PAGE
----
6. Hello everyone. I recently started work on my 1/32 mustang by tamiya. It’s painfully obvious that the engineering of this kit surpasses almost everything else I’ve built. The only thing that’s comparable to it’s perfect fit and detail are other modern tamiya 1/32 kits. It’ll be a while before any manufacturer tops this for renditions of mustangs in my opinion. obviously I didn’t bother posting anything here until I had a bit of work to show for it. The first couple pages of the instructions entail the engine, cockpit, sidewalls and underside radiator assembly. Usually when I do a plane like this, it’s at this point I discover that I must then hack cockpit floors with a hobby knife here, or apply putty with a shovel there to fill a void of doom with. This kit fit perfectly. And that doesn’t ever happen for me. So kudos to tamiya. I used HGW belts that came with a resin dingy (yellow chair mattress thing). I was putting together the torment of the fabric seatbelts until the dreaded PE “ping” promptly crushed my dreams. I assume you’ve all had the “ping” experience, which was even more awesome when there’s only one copy of that particular buckle. lucky for me I also put an Eduard “look“ instrument panel toward the build, and it came with a pre painted PE seatbelt. So it got used instead of the pinged fabric one. I had to dirty it up a bit with some oil paint but It works. For the floor I sprayed it wood deck tan (tamiya) and then spread a bit of burnt umber oil paint across it with a little piece of packing foam to achieve the plywood look. A few dabs and twists to simulate timber knots, and I was happy with the result. So happy in fact I wasn’t too keen to go and cover it up with black paint for the non stick they had. I reckon a few, particularly the earlier ones like this wouldn’t have had it, but I’m perfectly happy being wrong about that. I like the looks so I left it. Like on the battery box behind the seat, I added a few lead wires here and there to spruce things up a bit. I’m happy with the result, I don’t normally do things like this but the quality of the kit demanded I go the extra mile. for painting, like always I black base with mr surfacer 1500. Then with SMS’s interior green I sprayed lightly with an angle from above to achieve shadowing effects, until I reached an appropriate opacity. For scratches and wear I dry brushed with a light green citadel base paint (“ogre” something or rather). It complements the interior green perfectly. Blast the tamiya clear gloss on for the barracuda stencil decals, enemal panel washes then a hit with Gunze flat coat. quite happy with the result so far and can’t recommend the barracuda placards enough. The whole thing pops and looks awesome with them in place. Worth the time to do. As for the engine I didn’t really go too overboard with it as I don’t really intend on showing it off. But it got mostly the same treatment. hope you enjoy my saga with this build, I’ll post a do things worth posting. Been a top notch kit so far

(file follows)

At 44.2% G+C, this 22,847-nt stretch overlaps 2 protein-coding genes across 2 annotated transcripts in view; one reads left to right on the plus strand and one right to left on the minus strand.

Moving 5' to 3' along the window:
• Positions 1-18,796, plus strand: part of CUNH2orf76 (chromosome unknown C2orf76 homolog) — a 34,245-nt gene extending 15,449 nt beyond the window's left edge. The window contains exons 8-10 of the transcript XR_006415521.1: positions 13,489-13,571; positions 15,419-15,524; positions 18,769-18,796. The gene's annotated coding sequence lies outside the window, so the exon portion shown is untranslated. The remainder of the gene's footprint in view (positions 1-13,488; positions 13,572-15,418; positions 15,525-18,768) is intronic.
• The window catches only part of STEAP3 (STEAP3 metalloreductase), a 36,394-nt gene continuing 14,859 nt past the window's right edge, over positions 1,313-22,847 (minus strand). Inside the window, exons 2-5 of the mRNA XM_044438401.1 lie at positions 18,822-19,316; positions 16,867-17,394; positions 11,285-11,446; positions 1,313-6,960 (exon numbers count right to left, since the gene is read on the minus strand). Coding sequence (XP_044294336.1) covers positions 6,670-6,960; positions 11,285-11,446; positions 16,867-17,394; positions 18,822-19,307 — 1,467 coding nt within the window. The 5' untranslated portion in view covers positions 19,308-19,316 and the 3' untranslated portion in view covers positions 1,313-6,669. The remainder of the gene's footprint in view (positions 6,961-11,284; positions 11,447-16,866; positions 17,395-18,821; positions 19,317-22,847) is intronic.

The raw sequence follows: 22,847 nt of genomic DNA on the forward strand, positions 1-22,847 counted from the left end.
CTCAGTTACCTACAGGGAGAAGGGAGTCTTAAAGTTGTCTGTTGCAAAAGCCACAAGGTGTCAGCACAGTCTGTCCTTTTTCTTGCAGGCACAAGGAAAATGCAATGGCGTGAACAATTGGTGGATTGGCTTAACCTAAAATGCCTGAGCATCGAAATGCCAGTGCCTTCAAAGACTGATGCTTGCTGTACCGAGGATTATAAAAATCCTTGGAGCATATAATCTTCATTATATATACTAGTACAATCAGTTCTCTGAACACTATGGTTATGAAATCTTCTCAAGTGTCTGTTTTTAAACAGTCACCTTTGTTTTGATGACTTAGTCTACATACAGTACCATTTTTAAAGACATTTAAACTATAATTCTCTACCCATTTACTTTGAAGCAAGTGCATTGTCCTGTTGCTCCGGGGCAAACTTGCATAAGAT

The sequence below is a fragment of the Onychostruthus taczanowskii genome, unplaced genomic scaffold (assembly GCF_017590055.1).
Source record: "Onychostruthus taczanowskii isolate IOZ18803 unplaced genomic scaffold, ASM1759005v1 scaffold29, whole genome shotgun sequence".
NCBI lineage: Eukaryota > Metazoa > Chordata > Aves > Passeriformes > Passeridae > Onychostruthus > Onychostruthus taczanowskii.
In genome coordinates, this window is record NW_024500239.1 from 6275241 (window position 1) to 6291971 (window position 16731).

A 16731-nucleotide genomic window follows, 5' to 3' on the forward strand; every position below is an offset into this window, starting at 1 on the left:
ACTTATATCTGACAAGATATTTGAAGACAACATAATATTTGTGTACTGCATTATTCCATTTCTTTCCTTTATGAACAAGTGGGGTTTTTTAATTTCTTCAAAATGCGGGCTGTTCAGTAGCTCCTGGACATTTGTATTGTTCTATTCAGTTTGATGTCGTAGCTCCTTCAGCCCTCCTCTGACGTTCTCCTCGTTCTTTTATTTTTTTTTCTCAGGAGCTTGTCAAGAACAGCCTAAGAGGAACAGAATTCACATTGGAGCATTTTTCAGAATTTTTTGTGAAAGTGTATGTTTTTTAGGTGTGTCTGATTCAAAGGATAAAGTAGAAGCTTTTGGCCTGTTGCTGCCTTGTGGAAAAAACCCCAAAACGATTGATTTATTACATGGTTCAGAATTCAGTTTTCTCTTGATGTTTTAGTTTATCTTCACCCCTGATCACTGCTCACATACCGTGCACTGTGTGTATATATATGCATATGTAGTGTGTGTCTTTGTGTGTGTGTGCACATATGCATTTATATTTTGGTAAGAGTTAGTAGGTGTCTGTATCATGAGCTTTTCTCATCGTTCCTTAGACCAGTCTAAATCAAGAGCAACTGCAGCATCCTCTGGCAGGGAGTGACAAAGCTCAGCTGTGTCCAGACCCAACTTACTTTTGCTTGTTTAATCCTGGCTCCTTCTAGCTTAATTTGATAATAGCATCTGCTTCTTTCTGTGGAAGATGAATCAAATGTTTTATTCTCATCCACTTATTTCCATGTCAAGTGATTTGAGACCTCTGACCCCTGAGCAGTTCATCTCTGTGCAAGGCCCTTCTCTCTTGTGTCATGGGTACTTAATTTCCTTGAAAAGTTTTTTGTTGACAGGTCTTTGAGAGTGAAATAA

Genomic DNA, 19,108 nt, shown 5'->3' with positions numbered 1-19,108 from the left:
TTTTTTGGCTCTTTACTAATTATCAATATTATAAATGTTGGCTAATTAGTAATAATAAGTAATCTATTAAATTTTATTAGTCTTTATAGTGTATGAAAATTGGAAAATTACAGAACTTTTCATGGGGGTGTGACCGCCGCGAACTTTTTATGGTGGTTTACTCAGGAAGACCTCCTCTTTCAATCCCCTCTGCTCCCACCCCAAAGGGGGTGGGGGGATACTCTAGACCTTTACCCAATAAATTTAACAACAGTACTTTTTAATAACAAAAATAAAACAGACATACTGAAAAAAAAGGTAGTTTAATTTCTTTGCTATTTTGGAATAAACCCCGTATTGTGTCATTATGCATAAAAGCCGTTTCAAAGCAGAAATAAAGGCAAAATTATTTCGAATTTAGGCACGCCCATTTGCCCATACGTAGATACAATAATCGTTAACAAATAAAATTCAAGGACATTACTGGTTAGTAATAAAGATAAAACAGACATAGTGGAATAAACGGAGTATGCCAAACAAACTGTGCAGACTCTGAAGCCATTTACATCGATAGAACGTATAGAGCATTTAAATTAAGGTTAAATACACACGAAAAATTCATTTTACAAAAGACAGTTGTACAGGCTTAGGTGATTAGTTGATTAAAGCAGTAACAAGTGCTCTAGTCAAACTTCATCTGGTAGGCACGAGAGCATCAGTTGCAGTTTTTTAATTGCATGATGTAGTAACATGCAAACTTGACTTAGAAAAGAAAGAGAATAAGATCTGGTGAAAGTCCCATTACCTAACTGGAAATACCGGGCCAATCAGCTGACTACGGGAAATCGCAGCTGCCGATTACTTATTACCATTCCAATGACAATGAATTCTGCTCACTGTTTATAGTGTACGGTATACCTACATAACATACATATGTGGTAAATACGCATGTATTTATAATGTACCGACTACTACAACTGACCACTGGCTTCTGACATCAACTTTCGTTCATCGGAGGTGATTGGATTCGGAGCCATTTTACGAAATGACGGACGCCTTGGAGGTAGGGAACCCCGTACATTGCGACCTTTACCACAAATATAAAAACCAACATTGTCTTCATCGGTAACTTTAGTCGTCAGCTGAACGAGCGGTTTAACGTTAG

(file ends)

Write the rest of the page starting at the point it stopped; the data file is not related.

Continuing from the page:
7. Haha. Rest assured, I’d rather poke my eyes with blunt sticks than do that.